Ranyert Guanipa: Capitalizing on the Past
One look at Mr. Ranyert Guanipa’s educational background, it can easily be assumed that he is more than just a capable artist–he is educated and primed to be a professional artist. And we would be right in our assumption. Throw in his affiliations, notable companies namely, TsumeArt, Hasbro, KamiArts, Kitsune Statues, Dream Figures, and TOHO and you can paint a picture of a seasoned artist.
But of course, it’s not just his education and work history that led him to becoming the skilled artist that he is today. Mr. Guanipa was actually hooked with animation and sci-fi films that he consumed when he was young. These media showed him the way to his interest, even discovering that 3D creation is indeed a calling.
Xeno Creatives (XC): We understand that with just about any craft, passion takes precedence. In your case, was it ever a passion to begin with? Would you consider it a “calling”?
Ranyert Guanipa (RG): Yes! Indeed, I have been a passionate fan of animation and sci-fi movies since I can remember. When I was a kid I tried to imitate on paper everything I saw on TV.
XC: Was there ever an art piece (digital or otherwise) or artist who served as a catalyst for your involvement in the craft? When did you get involved fully in the 3D industry?
RG: I think my catalyst was this Mononoke Princess Project by Julien Desroy. It is through this project that I had to learn how to render 3D. I go involved with the industry after my studies in organic modelling 3 years ago, with my first none academic project being “Boku no Hero”.
XC: Now that you’re an active part of the industry, would you say you already have a solid place in it?
RG: I can say that I can handle 4 to 5 projects at the same time, and up to 7 clients from all over the world.
XC: How does your day look like in production?
RG: I start with a cup of coffee… actually, 3 cups of coffee. The third one is the one I take to my desktop, normally replying clients emails and messages. All the time, I work from 8 am to 9 pm, stopping only to eat, attend to family and my little dog’s necessities and to train at the gym. Normally, my day is divided into two parts: half day for one project and other half for another.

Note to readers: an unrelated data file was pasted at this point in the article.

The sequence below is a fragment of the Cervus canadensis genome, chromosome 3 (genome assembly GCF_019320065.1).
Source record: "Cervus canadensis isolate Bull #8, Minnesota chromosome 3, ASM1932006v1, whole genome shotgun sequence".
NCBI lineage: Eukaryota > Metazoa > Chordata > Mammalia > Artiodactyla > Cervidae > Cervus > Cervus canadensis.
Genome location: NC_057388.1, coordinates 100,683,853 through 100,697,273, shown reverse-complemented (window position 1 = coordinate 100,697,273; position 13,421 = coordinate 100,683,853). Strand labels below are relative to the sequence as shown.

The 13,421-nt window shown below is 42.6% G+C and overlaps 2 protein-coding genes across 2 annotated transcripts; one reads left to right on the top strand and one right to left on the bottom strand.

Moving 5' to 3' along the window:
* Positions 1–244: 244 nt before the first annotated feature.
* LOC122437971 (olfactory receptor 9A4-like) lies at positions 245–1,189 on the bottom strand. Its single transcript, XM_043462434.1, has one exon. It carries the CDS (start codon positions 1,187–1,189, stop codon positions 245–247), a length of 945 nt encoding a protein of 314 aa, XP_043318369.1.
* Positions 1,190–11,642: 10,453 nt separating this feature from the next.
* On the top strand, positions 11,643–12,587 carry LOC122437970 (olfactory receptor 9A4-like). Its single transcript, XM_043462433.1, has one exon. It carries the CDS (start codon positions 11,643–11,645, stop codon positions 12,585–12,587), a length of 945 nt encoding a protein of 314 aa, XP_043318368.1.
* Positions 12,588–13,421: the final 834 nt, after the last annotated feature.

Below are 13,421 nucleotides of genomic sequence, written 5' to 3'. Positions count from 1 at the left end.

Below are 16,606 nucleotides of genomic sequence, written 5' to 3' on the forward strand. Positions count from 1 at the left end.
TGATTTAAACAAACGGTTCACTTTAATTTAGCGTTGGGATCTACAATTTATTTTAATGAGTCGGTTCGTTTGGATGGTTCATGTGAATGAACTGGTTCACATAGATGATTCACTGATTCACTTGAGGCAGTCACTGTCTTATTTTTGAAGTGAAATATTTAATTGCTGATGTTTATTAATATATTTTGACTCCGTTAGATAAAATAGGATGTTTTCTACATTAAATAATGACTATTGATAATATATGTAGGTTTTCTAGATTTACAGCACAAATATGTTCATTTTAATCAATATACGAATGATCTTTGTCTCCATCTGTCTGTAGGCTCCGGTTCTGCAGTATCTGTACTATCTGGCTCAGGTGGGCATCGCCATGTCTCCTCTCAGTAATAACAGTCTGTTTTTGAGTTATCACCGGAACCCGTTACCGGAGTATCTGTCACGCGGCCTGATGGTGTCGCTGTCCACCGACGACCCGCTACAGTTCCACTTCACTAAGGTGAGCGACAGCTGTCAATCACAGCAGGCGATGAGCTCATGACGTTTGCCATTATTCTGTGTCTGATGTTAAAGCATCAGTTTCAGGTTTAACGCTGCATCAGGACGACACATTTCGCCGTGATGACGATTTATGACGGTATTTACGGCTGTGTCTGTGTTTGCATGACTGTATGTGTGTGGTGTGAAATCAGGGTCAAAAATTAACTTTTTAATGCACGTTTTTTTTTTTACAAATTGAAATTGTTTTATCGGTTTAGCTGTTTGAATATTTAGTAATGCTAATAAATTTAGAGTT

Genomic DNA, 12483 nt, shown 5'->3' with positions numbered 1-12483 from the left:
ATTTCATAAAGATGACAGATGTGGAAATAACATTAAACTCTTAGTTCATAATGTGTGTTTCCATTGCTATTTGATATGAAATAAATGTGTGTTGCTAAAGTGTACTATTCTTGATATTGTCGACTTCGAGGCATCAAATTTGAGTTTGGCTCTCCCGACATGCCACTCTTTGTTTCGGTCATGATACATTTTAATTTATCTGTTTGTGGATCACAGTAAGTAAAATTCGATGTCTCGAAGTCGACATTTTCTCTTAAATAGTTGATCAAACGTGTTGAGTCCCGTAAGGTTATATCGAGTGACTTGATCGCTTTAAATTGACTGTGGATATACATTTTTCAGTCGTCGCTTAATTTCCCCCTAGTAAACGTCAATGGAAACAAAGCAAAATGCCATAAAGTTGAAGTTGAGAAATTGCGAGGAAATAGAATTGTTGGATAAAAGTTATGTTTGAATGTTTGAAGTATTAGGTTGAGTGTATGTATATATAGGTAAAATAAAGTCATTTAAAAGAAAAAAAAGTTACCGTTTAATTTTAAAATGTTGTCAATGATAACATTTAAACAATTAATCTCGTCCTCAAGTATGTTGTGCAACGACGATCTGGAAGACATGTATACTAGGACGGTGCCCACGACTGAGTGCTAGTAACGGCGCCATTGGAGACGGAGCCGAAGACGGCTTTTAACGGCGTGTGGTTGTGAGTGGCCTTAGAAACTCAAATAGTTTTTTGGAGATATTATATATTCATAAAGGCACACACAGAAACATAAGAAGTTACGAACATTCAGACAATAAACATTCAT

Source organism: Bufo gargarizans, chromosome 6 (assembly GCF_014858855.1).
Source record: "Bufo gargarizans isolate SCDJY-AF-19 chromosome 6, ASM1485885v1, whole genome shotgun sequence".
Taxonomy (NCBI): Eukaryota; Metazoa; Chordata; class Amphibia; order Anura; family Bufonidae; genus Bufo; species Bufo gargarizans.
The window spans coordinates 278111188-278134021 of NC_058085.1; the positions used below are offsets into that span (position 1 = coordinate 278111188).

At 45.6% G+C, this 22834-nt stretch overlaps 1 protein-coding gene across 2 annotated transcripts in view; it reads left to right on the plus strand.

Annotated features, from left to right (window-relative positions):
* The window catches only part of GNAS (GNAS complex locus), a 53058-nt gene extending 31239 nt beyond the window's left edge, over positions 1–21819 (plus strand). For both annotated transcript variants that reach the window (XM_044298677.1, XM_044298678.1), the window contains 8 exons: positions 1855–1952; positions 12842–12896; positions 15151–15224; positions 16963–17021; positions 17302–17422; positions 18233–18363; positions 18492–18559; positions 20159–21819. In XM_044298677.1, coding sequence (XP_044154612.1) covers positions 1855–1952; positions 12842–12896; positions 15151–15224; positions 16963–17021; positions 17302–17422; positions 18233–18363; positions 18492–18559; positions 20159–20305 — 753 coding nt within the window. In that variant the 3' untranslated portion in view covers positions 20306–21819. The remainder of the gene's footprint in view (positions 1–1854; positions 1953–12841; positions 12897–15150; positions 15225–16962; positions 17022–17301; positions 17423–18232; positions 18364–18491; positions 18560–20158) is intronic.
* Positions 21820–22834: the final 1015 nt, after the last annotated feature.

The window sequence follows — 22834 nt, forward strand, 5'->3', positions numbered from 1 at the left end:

XC: What are the common challenges that a 3D artist like you encounters day-in, day-out in a project?
RG: Everything can be a challenge here, from basic shapes and forms to correct anatomical proportions; even correct posing… my challenge everyday is to be productive with the time I have.
XC: We had the most pleasant opportunity to see your works online. We think your concepts are awesome. How do you go about creating them? Is there a personal routine that you follow before working?
RG: I love this question! It actually depends. Some project came to me with an art direction defined by the client. There are also some project come with no clear concept. To be productive in 3D development, investigation about the character’s background and has to be done.
XC: Do you have favourite pieces among your works? If so, what made them your favourite?
RG: I can tell you that some of my works have not seen the light of day yet. Among these, I have to choose Megatron cause I love robots. However, I also have a special place for my Eternal Sailor Moon statue as it represents one of my beloved characters from all time. On top of that, working on this piece is the first time I got personally involved with the factory production process.
XC: What would you consider your biggest or most exciting project to date?
RG: No doubt my biggest one is MEGATRON from “Transformers Dark of the Moon”, that one took me 4 entire months to complete. At the end, Hasbro supervision was very happy with the result.
XC: If you were to market yourself what would you highlight as your edge?
RG: Let me tell you, I can sculpt anything, not only organic but hard surface perfectly. I love challenges and exploring new ways of sculpting.
XC: If you weren’t a 3D artist today, what would you be working as?
Architect no doubt, that’s my original career.
RG: What is your message to other artists especially in these challenging times?
XC: It is not just a matter of wanting; discipline and dedication are even more important. There is much more to learn during difficult times than during peacetime.
Want to see more of Mr. Ranyert Guanipa’s art? Click here!
Ranyert Guanipa studied Drawing and Perspective in the FineArts School in Maracaibo, Venezuela. He also studied Architecture and was an Architecture and Design Faculty at the LUZ in Maracaibo, Venezuela. Mr. Guanipa also holds a Master’s Degree in Modeling and Animation and in Organic modeling both in CICE Madrid, Spain.